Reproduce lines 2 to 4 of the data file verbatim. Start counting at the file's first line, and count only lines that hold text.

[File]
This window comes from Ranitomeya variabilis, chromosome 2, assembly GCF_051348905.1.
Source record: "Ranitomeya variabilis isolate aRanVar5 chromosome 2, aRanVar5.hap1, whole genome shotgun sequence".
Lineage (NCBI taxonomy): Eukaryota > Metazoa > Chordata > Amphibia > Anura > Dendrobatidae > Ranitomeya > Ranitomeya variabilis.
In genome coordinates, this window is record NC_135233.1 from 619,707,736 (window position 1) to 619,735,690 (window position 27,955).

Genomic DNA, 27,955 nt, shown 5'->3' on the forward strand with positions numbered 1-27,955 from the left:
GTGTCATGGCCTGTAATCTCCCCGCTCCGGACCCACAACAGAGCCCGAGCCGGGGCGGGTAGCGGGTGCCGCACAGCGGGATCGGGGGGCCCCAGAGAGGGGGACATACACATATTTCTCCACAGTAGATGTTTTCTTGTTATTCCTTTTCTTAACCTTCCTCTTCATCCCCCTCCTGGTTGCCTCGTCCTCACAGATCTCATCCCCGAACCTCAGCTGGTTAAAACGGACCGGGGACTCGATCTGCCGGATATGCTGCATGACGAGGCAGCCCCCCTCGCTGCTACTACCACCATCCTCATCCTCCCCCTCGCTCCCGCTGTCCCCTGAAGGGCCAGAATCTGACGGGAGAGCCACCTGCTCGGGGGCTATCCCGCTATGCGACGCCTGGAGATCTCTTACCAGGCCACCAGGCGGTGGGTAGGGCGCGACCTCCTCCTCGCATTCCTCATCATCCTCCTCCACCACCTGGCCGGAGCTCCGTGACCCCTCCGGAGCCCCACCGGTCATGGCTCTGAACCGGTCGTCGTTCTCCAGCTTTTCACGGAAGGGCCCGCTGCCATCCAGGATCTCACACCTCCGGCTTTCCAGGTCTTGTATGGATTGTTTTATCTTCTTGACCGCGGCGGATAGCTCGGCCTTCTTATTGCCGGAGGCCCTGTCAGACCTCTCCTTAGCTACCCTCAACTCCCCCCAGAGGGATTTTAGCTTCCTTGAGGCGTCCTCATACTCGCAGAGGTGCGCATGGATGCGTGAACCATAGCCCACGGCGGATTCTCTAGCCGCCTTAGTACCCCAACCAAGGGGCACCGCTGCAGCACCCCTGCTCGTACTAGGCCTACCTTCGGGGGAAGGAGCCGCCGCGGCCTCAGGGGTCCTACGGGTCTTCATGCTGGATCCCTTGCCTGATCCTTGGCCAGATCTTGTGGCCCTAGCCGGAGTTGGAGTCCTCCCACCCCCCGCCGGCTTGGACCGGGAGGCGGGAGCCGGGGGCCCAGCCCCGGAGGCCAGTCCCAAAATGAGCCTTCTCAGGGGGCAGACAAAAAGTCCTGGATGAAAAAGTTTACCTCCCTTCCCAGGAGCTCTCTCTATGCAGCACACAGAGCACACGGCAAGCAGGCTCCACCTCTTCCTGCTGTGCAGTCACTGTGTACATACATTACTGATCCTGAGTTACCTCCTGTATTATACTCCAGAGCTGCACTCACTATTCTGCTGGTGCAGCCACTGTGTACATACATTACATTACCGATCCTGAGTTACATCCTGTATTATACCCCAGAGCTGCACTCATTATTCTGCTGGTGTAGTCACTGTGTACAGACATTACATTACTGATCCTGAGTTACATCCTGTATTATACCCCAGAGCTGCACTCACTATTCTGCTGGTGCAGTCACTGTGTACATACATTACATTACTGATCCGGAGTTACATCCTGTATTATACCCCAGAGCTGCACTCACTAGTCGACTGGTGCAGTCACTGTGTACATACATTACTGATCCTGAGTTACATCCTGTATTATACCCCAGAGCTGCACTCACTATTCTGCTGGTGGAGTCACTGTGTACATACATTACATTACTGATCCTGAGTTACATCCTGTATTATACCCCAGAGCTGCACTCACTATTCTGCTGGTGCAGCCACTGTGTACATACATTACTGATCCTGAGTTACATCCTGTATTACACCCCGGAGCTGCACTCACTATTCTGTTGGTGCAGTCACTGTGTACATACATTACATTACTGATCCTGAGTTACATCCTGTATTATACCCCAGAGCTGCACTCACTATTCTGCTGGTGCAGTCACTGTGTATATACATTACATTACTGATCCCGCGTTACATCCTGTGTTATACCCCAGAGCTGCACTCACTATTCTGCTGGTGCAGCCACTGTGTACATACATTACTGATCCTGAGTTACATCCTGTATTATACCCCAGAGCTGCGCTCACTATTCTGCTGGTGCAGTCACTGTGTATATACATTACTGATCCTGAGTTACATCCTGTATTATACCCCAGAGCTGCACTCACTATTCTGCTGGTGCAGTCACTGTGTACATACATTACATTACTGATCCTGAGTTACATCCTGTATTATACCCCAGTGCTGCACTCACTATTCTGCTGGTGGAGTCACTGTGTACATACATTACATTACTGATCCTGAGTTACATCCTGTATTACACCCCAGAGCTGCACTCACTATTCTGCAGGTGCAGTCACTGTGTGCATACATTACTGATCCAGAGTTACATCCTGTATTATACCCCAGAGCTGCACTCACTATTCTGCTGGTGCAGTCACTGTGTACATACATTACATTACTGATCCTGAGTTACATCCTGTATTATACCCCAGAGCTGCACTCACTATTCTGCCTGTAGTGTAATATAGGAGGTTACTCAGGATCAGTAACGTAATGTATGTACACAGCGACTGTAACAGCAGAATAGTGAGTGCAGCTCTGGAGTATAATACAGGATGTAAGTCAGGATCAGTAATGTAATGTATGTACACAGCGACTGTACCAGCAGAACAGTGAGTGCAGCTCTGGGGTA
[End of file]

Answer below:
Source record: "Ranitomeya variabilis isolate aRanVar5 chromosome 2, aRanVar5.hap1, whole genome shotgun sequence".
Lineage (NCBI taxonomy): Eukaryota > Metazoa > Chordata > Amphibia > Anura > Dendrobatidae > Ranitomeya > Ranitomeya variabilis.
In genome coordinates, this window is record NC_135233.1 from 619,707,736 (window position 1) to 619,735,690 (window position 27,955).